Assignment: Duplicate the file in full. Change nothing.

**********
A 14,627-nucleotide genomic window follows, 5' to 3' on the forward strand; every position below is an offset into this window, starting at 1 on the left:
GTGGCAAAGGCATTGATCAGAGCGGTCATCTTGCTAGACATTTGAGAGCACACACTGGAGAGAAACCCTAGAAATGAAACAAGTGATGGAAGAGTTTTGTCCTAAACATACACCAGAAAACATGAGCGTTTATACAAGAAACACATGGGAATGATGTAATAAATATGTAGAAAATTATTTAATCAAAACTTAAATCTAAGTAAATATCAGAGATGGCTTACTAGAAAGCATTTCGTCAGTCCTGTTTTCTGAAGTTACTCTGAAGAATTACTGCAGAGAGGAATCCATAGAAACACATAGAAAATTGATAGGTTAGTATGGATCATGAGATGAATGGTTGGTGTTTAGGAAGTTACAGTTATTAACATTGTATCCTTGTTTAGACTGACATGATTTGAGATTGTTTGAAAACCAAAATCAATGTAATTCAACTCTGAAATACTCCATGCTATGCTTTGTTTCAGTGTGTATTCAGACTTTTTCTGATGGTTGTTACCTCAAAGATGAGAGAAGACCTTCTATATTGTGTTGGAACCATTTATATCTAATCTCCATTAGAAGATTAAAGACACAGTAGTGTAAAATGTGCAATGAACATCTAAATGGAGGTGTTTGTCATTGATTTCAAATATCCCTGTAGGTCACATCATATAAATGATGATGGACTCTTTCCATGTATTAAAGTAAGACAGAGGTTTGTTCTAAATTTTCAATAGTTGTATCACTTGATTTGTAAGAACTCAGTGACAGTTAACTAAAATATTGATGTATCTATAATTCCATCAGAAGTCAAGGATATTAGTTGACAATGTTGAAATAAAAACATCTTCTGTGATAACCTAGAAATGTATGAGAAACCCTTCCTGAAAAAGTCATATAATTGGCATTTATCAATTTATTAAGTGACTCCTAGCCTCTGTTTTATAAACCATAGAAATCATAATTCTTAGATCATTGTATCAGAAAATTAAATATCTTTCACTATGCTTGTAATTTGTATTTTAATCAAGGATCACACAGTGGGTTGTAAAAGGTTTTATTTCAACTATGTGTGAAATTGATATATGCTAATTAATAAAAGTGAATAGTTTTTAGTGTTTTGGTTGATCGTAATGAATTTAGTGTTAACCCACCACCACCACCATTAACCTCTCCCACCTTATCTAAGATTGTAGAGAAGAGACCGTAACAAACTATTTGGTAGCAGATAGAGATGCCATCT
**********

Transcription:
A 14,627-nucleotide genomic window follows, 5' to 3' on the forward strand; every position below is an offset into this window, starting at 1 on the left:
GTGGCAAAGGCATTGATCAGAGCGGTCATCTTGCTAGACATTTGAGAGCACACACTGGAGAGAAACCCTAGAAATGAAACAAGTGATGGAAGAGTTTTGTCCTAAACATACACCAGAAAACATGAGCGTTTATACAAGAAACACATGGGAATGATGTAATAAATATGTAGAAAATTATTTAATCAAAACTTAAATCTAAGTAAATATCAGAGATGGCTTACTAGAAAGCATTTCGTCAGTCCTGTTTTCTGAAGTTACTCTGAAGAATTACTGCAGAGAGGAATCCATAGAAACACATAGAAAATTGATAGGTTAGTATGGATCATGAGATGAATGGTTGGTGTTTAGGAAGTTACAGTTATTAACATTGTATCCTTGTTTAGACTGACATGATTTGAGATTGTTTGAAAACCAAAATCAATGTAATTCAACTCTGAAATACTCCATGCTATGCTTTGTTTCAGTGTGTATTCAGACTTTTTCTGATGGTTGTTACCTCAAAGATGAGAGAAGACCTTCTATATTGTGTTGGAACCATTTATATCTAATCTCCATTAGAAGATTAAAGACACAGTAGTGTAAAATGTGCAATGAACATCTAAATGGAGGTGTTTGTCATTGATTTCAAATATCCCTGTAGGTCACATCATATAAATGATGATGGACTCTTTCCATGTATTAAAGTAAGACAGAGGTTTGTTCTAAATTTTCAATAGTTGTATCACTTGATTTGTAAGAACTCAGTGACAGTTAACTAAAATATTGATGTATCTATAATTCCATCAGAAGTCAAGGATATTAGTTGACAATGTTGAAATAAAAACATCTTCTGTGATAACCTAGAAATGTATGAGAAACCCTTCCTGAAAAAGTCATATAATTGGCATTTATCAATTTATTAAGTGACTCCTAGCCTCTGTTTTATAAACCATAGAAATCATAATTCTTAGATCATTGTATCAGAAAATTAAATATCTTTCACTATGCTTGTAATTTGTATTTTAATCAAGGATCACACAGTGGGTTGTAAAAGGTTTTATTTCAACTATGTGTGAAATTGATATATGCTAATTAATAAAAGTGAATAGTTTTTAGTGTTTTGGTTGATCGTAATGAATTTAGTGTTAACCCACCACCACCACCATTAACCTCTCCCACCTTATCTAAGATTGTAGAGAAGAGACCGTAACAAACTATTTGGTAGCAGATAGAGATGCCATCT